Our standards-based curriculums

The Common European Framework of Reference gives you a detailed description of learner level by skill, in a language-neutral format. It is a useful reference document for school directors, syllabus designers, teachers, teacher trainers and proficient learners. The CEFR has three broad bands – A, B and C. Very loosely, you can see these as similar to Beginner, Intermediate and Advanced – though the CEFR levels are more precise than these terms (and calls them Basic, Independent, and Proficient). Each of those bands is divided into two, giving us six main levels.

Even among teachers of the same language in similar contexts there can be a lot of variety in what is meant by terms like ‘beginner’, ‘intermediate’ or ‘advanced’. This variability increases significantly across different languages, in different countries, with different age ranges of learners, etc. The CEFR makes it easier for all of us to talk about language levels reliably and with shared understanding.  
Is it just about levels?  
The CEFR has been very significant in language learning and teaching because its impact goes beyond merely describing learner levels. It has underpinned a particular approach to language learning as the one most commonly recommended or expected in language teaching today. This approach is based on the notion of communicative proficiency – the increasing ability to communicate and operate effectively in the target language. The descriptions of levels are skills-based and take the form of Can Do statements, as in the examples below. These descriptions of ability focus on communicative purpose and make for a very practical approach, which looks at what people can do – rather than on specific linguistic knowledge.  
The CEFR helps us understand the different levels of language proficiency. It also helps us understand how learners progress through the levels.   Cambridge English Language Assessment estimates that learners typically take the following guided learning hours to progress between levels. ‘Guided learning hours’ means time in lessons as well as tasks you set them to do. You will notice that it takes longer to progress a level as learners move up the scale. Of course, learners will vary in how long they take depending on many factors.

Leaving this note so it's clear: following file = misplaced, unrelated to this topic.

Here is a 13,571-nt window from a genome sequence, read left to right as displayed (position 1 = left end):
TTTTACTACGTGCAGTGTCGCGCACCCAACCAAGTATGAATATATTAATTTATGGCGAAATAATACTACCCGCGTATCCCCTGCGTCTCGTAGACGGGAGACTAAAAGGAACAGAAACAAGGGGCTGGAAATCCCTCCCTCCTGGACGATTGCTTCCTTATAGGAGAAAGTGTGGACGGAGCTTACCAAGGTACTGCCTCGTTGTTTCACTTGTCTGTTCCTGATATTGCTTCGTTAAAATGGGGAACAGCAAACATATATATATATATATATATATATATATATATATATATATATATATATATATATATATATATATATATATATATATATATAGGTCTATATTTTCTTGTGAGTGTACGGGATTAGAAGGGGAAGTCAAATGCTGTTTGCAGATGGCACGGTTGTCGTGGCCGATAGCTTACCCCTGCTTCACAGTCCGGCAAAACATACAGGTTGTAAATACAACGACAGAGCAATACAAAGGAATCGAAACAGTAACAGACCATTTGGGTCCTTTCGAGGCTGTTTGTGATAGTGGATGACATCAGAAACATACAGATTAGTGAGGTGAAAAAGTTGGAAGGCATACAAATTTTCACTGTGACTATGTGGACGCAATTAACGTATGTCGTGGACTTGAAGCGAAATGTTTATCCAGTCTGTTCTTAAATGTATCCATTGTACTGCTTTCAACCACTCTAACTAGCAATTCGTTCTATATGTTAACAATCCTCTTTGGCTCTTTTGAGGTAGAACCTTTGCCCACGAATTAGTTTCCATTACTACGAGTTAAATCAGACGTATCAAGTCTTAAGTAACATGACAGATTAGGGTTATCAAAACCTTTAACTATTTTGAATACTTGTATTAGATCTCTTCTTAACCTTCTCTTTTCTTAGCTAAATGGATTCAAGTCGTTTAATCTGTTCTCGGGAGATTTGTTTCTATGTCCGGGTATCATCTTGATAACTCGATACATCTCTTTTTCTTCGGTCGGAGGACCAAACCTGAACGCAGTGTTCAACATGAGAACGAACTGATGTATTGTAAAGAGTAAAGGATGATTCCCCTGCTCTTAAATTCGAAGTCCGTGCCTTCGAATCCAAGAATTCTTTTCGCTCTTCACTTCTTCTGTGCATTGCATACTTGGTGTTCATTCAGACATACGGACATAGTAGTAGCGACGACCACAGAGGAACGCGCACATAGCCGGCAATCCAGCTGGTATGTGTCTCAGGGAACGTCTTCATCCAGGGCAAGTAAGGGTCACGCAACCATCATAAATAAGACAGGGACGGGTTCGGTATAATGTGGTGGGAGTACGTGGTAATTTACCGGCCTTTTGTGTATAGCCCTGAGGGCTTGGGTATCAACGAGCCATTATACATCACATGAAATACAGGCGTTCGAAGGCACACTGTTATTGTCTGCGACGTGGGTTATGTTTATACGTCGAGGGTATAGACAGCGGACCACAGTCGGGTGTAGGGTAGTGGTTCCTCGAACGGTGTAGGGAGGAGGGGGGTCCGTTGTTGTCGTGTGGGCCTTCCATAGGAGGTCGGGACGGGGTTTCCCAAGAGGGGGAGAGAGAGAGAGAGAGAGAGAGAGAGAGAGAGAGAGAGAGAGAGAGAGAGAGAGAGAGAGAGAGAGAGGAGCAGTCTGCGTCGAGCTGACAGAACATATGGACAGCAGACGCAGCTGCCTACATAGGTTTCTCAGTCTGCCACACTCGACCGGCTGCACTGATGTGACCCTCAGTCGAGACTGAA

This means that many learners will follow more than one course to progress from one level to the next. We can also use the ‘+’ to indicate the top half of a level. For example, ‘B1+’ means the top half of the B1 range. You will find this convention followed on Cambridge course books.  

It’s difficult to answer this question clearly, partly because the situation is changing quickly, and partly because it’s difficult to say how many organisations in a country need to recognise the CEFR before we can say it has widespread recognition. We are aware of organisations in almost every country we work in making reference to the CEFR at some level. It is certainly recognised in all European countries, but is increasingly referred to at national or regional policy levels in many countries in Asia, the Middle East, Latin America and Australasia. Universities, schools and colleges increasingly use the CEFR as a common framework for describing language levels. You can see some information on global recognition of the CEFR at http://www.get.org.tw/get/e_GET/cefr_global.htm .  

Source: Cambridge University Press: Introductory Guide to the Common European Framework of Reference (CEFR) for English Language Teachers